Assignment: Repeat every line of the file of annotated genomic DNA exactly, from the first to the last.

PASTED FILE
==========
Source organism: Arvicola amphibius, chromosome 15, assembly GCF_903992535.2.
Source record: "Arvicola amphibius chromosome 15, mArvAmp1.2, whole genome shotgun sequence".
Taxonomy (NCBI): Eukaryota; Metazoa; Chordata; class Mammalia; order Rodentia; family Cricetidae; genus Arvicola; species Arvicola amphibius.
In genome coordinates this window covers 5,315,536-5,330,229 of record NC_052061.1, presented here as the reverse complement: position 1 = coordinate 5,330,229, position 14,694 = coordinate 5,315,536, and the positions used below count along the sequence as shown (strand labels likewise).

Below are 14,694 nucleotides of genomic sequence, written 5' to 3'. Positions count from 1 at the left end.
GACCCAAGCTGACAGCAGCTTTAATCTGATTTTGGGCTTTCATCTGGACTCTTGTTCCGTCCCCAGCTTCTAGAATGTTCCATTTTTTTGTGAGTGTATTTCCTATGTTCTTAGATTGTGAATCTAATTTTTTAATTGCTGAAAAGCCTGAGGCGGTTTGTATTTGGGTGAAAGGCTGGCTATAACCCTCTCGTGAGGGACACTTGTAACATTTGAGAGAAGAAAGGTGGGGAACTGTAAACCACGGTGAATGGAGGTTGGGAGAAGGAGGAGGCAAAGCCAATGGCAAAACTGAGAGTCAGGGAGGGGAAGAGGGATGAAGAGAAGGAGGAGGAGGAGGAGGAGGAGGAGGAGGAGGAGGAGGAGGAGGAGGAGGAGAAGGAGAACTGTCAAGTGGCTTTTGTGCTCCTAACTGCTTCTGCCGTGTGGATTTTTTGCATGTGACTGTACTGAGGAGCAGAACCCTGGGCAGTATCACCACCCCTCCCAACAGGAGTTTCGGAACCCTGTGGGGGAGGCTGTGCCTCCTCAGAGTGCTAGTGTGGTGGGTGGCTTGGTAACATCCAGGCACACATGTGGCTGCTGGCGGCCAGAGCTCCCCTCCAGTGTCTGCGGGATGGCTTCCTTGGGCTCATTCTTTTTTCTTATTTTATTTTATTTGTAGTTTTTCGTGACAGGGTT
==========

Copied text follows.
Source organism: Arvicola amphibius, chromosome 15, assembly GCF_903992535.2.
Source record: "Arvicola amphibius chromosome 15, mArvAmp1.2, whole genome shotgun sequence".
Taxonomy (NCBI): Eukaryota; Metazoa; Chordata; class Mammalia; order Rodentia; family Cricetidae; genus Arvicola; species Arvicola amphibius.
In genome coordinates this window covers 5,315,536-5,330,229 of record NC_052061.1, presented here as the reverse complement: position 1 = coordinate 5,330,229, position 14,694 = coordinate 5,315,536, and the positions used below count along the sequence as shown (strand labels likewise).

Below are 14,694 nucleotides of genomic sequence, written 5' to 3'. Positions count from 1 at the left end.
GACCCAAGCTGACAGCAGCTTTAATCTGATTTTGGGCTTTCATCTGGACTCTTGTTCCGTCCCCAGCTTCTAGAATGTTCCATTTTTTTGTGAGTGTATTTCCTATGTTCTTAGATTGTGAATCTAATTTTTTAATTGCTGAAAAGCCTGAGGCGGTTTGTATTTGGGTGAAAGGCTGGCTATAACCCTCTCGTGAGGGACACTTGTAACATTTGAGAGAAGAAAGGTGGGGAACTGTAAACCACGGTGAATGGAGGTTGGGAGAAGGAGGAGGCAAAGCCAATGGCAAAACTGAGAGTCAGGGAGGGGAAGAGGGATGAAGAGAAGGAGGAGGAGGAGGAGGAGGAGGAGGAGGAGGAGGAGGAGGAGGAGGAGGAGAAGGAGAACTGTCAAGTGGCTTTTGTGCTCCTAACTGCTTCTGCCGTGTGGATTTTTTGCATGTGACTGTACTGAGGAGCAGAACCCTGGGCAGTATCACCACCCCTCCCAACAGGAGTTTCGGAACCCTGTGGGGGAGGCTGTGCCTCCTCAGAGTGCTAGTGTGGTGGGTGGCTTGGTAACATCCAGGCACACATGTGGCTGCTGGCGGCCAGAGCTCCCCTCCAGTGTCTGCGGGATGGCTTCCTTGGGCTCATTCTTTTTTCTTATTTTATTTTATTTGTAGTTTTTCGTGACAGGGTT